With a column like this called “Data Trends”, it gives me massive carriage to talk on almost any issue I like. The editor of Preview would prefer of course that it has at least some vague reference to geophysics, or science in general, but as long as it is three columns wide, and fills a page, I think I usually meet my target. In the case of this article, I address the overlying “Data Trends” of our fickle industries ups and downs.
One of the things about writing an article for an intensely technical publication such as Preview is that I have to be very careful not to be too smart. Smart generates feedback, and in general feedback is not good in technical writing. So I try to walk the fine line of witty intelligence, with an undertone of life experience.
Witty intelligence in general is a far stretch for me, well at least half of it is. But life experience I have in spades. In my many past lives, I have been a cook, an army medic, a truck driver, a cardiac technician and a CEO. I now have 5 kids, have been married for 25 years, have been to the north pole, climbed a mountain and swam with whale sharks. I have met prime ministers, rock stars and comedians, and have suffered loss and seen hard fought gains. I feel qualified to talk to young geophysicists about their careers (hopefully none of them will ask me any technical questions).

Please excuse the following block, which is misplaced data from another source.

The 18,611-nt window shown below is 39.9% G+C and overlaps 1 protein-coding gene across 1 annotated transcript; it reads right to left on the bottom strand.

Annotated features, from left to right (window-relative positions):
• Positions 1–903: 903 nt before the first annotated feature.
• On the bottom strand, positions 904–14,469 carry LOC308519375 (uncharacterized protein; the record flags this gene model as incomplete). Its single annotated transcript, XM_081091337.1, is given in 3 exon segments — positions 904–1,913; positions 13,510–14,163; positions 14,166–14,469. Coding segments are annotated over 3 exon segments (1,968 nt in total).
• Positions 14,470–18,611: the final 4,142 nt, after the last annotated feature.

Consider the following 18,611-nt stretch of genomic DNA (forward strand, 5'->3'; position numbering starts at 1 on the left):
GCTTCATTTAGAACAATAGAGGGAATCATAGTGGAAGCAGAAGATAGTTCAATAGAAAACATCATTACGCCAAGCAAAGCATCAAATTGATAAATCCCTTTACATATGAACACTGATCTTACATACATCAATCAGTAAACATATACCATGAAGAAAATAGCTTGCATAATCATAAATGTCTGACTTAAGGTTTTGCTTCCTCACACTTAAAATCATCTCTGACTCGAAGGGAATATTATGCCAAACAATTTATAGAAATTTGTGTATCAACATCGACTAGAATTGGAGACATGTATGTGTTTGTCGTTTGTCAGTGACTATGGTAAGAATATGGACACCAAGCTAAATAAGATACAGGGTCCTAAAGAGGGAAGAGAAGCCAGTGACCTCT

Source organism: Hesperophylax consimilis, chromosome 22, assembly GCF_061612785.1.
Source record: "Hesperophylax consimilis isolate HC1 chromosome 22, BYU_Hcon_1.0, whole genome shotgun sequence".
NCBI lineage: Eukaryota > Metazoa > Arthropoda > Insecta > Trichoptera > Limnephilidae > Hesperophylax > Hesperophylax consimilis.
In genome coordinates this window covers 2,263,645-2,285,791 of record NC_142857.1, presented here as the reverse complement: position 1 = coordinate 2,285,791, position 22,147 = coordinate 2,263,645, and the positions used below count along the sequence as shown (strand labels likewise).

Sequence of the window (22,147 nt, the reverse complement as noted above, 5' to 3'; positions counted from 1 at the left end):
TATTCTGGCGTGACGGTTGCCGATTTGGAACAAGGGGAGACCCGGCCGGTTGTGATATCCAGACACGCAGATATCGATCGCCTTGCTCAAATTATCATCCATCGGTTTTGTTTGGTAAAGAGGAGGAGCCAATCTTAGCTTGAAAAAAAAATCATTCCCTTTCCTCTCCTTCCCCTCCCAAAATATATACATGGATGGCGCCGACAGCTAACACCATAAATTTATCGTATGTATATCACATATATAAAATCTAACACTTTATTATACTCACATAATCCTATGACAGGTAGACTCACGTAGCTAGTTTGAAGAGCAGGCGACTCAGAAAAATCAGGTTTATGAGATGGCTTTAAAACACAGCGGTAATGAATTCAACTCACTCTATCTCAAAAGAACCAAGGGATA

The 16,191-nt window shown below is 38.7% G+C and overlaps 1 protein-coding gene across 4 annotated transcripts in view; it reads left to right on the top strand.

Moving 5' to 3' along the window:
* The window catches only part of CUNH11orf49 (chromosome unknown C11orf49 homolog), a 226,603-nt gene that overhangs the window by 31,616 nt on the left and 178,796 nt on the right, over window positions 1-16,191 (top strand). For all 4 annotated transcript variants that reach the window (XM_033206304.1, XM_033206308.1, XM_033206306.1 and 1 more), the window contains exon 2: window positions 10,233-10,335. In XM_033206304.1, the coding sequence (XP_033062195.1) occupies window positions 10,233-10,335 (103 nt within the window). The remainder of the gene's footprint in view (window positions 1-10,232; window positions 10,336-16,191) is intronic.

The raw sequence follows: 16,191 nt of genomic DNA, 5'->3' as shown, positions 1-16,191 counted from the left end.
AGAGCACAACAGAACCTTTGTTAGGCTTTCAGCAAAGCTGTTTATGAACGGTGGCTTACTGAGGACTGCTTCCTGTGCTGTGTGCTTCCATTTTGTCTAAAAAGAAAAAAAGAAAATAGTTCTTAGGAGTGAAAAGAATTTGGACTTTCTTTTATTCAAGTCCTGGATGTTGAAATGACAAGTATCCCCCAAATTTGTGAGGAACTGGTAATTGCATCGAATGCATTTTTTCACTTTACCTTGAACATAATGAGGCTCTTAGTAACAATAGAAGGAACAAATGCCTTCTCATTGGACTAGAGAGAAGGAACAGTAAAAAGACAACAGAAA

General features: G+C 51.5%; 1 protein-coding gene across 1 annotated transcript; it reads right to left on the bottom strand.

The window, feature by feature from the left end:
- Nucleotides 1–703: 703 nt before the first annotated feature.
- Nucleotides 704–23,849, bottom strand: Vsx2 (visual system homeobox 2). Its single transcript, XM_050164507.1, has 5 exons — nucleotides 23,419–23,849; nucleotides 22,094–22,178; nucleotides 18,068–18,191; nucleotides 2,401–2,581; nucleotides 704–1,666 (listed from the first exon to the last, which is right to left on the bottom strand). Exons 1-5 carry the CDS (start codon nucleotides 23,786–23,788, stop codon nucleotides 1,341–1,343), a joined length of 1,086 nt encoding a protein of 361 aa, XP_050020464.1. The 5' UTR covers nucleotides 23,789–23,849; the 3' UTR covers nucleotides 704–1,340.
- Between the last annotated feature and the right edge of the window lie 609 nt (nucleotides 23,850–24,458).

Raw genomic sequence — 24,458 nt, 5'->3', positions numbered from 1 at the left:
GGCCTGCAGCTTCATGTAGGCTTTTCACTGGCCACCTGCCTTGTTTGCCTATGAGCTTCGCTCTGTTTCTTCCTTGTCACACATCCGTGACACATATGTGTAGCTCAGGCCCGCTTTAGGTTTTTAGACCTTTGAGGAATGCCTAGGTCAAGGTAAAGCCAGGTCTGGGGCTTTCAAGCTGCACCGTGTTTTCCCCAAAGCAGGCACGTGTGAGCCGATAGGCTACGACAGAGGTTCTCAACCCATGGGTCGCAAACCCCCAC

So having informed you of my qualifications and convinced you of my authenticity, let me offer some career advice to our youngest graduates who no doubt are actively seeking some direction (in the context of the current state of the geophysical market).
- If you are reading this article and are a young geophysicist, that means you are a member of the ASEG and are off to a good start (or it means your dentist has a shortage of magazines for his waiting room).
- Find the discipline within geophysics that you enjoy the most and keep pushing. If your objective is to be the best in your field, this advice sticks. If your objective is to become immensely wealthy, this advice also sticks (about 1% of the time), win – win.
- Commodity prices will rise and fall, and seemingly so will the degree of appreciation you get from your employer. Don’t let the industry roller coaster make you change your views of your chosen profession. Continue the development in your area of interest, even if you are driving a taxi part time to pay the bills. Just ride it out and live with the certainty that better times always follow the bad.
- Lastly, never take advice from a balding, old geophysicists that claims to be offering free career counselling.
On a more serious note, the industry has a boom and bust cycle – feast or famine. That is just the way it is. Our most remarkable talents in geophysics did not get to their positions by stopping their feet from moving underneath them on the basis of market conditions. As my father used to tell me, “good things come to those who wait”. He just never specified how long I had to wait.